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Optical Drive

Written by Gretchen Sant (Lamaoxd)

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The optical drive is the reader and writer for external disks in a computer. Sometimes known as the ODD, disc drive, CD drive, DVD drive, or BD drive, this receiver is being rotated out of today's computer production.

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History:

The WORM optical drive was born in the 1980's, replacing the magnetic disk drive as the information storage and reading component in the evolving computer. In 1985, one of the first WORM drives was introduced by Information Storage inc. Rather than the previously used mechanical writing and reading heads, this WORM drive utilized laser beam optics to write and read information.

Until 1987, WORM drives were the most widespread and commonly used optical drives, with the laser form commonly available. Sony Corporation, along with other companies, introduced a newly developed erasable optical disk drive. This innovation became the default for personal computers. Optical drives have cons. They are more expensive per bit, slower to operate, and can only be written once, unlike an HDD.

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Recent Developments:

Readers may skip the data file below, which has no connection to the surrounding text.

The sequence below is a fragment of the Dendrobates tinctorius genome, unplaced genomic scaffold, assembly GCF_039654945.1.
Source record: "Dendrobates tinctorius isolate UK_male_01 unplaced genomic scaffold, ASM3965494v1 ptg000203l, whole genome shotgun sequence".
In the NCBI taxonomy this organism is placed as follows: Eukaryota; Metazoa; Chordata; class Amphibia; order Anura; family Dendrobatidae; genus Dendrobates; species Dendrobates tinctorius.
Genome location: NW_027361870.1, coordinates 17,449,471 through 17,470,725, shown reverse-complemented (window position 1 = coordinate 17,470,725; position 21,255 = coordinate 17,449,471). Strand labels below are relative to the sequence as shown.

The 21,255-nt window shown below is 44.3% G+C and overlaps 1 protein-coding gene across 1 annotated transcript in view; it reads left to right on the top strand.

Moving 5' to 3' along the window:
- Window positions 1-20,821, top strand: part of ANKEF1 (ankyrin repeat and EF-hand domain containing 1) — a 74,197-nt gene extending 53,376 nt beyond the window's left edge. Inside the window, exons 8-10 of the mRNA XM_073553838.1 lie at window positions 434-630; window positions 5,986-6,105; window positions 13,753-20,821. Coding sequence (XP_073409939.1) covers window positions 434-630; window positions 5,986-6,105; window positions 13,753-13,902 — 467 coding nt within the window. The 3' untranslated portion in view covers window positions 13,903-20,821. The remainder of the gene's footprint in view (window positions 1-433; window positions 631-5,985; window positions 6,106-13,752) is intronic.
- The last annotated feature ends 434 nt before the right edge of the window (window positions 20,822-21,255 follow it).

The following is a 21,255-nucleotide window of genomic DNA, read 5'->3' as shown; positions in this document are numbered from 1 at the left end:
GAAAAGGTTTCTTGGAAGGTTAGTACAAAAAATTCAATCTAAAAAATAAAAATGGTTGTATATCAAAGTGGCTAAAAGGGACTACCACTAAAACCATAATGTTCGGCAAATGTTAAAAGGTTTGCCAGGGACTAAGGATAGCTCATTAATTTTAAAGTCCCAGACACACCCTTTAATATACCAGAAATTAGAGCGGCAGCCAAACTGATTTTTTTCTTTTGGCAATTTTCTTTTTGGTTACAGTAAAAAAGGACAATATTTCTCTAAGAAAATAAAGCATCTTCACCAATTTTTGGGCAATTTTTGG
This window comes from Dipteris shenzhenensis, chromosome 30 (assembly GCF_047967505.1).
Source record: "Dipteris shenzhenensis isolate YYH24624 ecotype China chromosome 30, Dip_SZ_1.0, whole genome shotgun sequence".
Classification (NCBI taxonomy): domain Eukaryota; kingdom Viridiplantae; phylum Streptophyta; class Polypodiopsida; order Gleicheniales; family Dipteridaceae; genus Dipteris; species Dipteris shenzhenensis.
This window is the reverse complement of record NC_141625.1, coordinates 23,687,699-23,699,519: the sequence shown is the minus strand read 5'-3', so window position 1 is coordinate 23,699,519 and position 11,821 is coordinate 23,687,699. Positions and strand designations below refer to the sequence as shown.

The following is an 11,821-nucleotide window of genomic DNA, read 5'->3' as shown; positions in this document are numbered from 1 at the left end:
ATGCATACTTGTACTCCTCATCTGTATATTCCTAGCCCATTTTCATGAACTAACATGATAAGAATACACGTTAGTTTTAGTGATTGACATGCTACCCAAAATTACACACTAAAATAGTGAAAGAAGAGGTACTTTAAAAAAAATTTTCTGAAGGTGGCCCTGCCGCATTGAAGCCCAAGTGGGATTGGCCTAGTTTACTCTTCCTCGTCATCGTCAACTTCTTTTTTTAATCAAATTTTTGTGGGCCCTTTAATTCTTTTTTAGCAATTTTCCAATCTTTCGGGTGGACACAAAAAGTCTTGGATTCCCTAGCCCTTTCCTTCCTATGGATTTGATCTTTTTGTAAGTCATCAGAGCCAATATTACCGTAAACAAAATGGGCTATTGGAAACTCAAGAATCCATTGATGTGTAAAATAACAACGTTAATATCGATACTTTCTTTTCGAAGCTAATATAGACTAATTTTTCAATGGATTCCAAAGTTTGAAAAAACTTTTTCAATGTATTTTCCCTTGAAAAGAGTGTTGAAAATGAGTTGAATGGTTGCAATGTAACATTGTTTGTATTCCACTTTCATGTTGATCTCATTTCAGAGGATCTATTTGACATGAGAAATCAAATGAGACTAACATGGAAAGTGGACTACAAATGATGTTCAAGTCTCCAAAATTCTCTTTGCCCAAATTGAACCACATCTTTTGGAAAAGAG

Optical disk drives today write and retrieve data from external disks such as CDs, DVDs, and Blue-Ray discs. These discs are much more capable of storing information than the commonly used floppy disks from the past. Some can be rewritten while others can only be burned once.

LG, Memorex, and NEC are some of the most popular optical drive developers on today's computer production scene. The majority of computers that still posses optical drives use ODDs from one of these three main companies.

Anatomy:

Since optical drives use invisible laser beams to read and write information, it is highly dangerous to disassemble one while it is powered on. Generated by the optical pickup unit, these lasers can be blinding. There are three connectors on an optical drive, one for data exchange, one with power from the power supply, and one connecting the audio output to the motherboard.

CDs and other optical media are burned using lasers to create microscopic pits and lands. Lands are reflective surfaces and when the lasers hit them, the light bounces up and is registered as a one. Pits disperse the light and there is no reflection, registering as a zero. To burn a fresh disc, lasers are turned on to make pits and off to create lands. This is why CSs and DVDs have a mirror-like surface.

Once a seemingly essential component to a computer, optical drives are becoming more scarce. Applications like Steam are allowing games to be readily available to download without the need for a disk. Spotify, Netflix and Apple Music are rapidly eliminating DVDs and CDs, while iTunes and Google Play create the ability to download video content from the web.

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Sources and references:

"Thakur, Dinesh. “Pits and Lands.” What Are Pits and Lands in CD's."

"WORM optical drives." World of Invention, Gale, 2006. Science in Context. Accessed 17 Nov. 2017.

Fisher, Tim. “What is an Optical Drive and Do You Need One in Your Computer?” Lifewire, www.lifewire.com/what-is-an-optical-disc-drive-2618157.

Torres, Gabriel. “Gabriel Torres.” Hardware Secrets, 12 June 2015, 

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